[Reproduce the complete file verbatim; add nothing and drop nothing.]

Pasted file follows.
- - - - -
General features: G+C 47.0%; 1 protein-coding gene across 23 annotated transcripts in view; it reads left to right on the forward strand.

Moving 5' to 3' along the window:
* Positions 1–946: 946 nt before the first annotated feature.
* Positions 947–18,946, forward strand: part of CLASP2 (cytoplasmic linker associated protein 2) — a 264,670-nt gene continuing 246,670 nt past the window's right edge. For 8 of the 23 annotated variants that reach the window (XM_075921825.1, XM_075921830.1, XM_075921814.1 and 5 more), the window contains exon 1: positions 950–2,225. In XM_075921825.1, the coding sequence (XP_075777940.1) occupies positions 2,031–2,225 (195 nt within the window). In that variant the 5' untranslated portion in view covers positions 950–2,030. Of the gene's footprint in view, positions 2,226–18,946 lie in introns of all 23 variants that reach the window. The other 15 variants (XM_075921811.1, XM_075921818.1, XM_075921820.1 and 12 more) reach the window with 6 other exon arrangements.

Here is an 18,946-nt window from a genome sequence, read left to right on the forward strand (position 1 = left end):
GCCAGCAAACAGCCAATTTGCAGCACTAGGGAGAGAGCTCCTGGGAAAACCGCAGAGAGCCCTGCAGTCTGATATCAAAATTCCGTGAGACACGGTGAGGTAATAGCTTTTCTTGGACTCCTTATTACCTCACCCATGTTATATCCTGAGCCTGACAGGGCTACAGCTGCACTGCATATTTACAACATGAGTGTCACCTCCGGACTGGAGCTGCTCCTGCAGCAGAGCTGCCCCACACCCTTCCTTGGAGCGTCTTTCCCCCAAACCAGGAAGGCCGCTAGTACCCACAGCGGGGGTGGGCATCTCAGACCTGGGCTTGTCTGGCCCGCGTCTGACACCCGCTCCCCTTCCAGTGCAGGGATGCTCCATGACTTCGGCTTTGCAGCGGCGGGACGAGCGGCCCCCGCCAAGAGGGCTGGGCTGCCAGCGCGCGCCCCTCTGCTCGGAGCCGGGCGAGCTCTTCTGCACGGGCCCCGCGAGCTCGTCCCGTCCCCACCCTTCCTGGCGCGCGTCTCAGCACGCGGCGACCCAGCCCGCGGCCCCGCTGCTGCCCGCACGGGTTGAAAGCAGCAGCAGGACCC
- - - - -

General features: G+C 47.0%; 1 protein-coding gene across 23 annotated transcripts in view; it reads left to right on the forward strand.

Moving 5' to 3' along the window:
* Positions 1–946: 946 nt before the first annotated feature.
* Positions 947–18,946, forward strand: part of CLASP2 (cytoplasmic linker associated protein 2) — a 264,670-nt gene continuing 246,670 nt past the window's right edge. For 8 of the 23 annotated variants that reach the window (XM_075921825.1, XM_075921830.1, XM_075921814.1 and 5 more), the window contains exon 1: positions 950–2,225. In XM_075921825.1, the coding sequence (XP_075777940.1) occupies positions 2,031–2,225 (195 nt within the window). In that variant the 5' untranslated portion in view covers positions 950–2,030. Of the gene's footprint in view, positions 2,226–18,946 lie in introns of all 23 variants that reach the window. The other 15 variants (XM_075921811.1, XM_075921818.1, XM_075921820.1 and 12 more) reach the window with 6 other exon arrangements.

Here is an 18,946-nt window from a genome sequence, read left to right on the forward strand (position 1 = left end):
GCCAGCAAACAGCCAATTTGCAGCACTAGGGAGAGAGCTCCTGGGAAAACCGCAGAGAGCCCTGCAGTCTGATATCAAAATTCCGTGAGACACGGTGAGGTAATAGCTTTTCTTGGACTCCTTATTACCTCACCCATGTTATATCCTGAGCCTGACAGGGCTACAGCTGCACTGCATATTTACAACATGAGTGTCACCTCCGGACTGGAGCTGCTCCTGCAGCAGAGCTGCCCCACACCCTTCCTTGGAGCGTCTTTCCCCCAAACCAGGAAGGCCGCTAGTACCCACAGCGGGGGTGGGCATCTCAGACCTGGGCTTGTCTGGCCCGCGTCTGACACCCGCTCCCCTTCCAGTGCAGGGATGCTCCATGACTTCGGCTTTGCAGCGGCGGGACGAGCGGCCCCCGCCAAGAGGGCTGGGCTGCCAGCGCGCGCCCCTCTGCTCGGAGCCGGGCGAGCTCTTCTGCACGGGCCCCGCGAGCTCGTCCCGTCCCCACCCTTCCTGGCGCGCGTCTCAGCACGCGGCGACCCAGCCCGCGGCCCCGCTGCTGCCCGCACGGGTTGAAAGCAGCAGCAGGACCC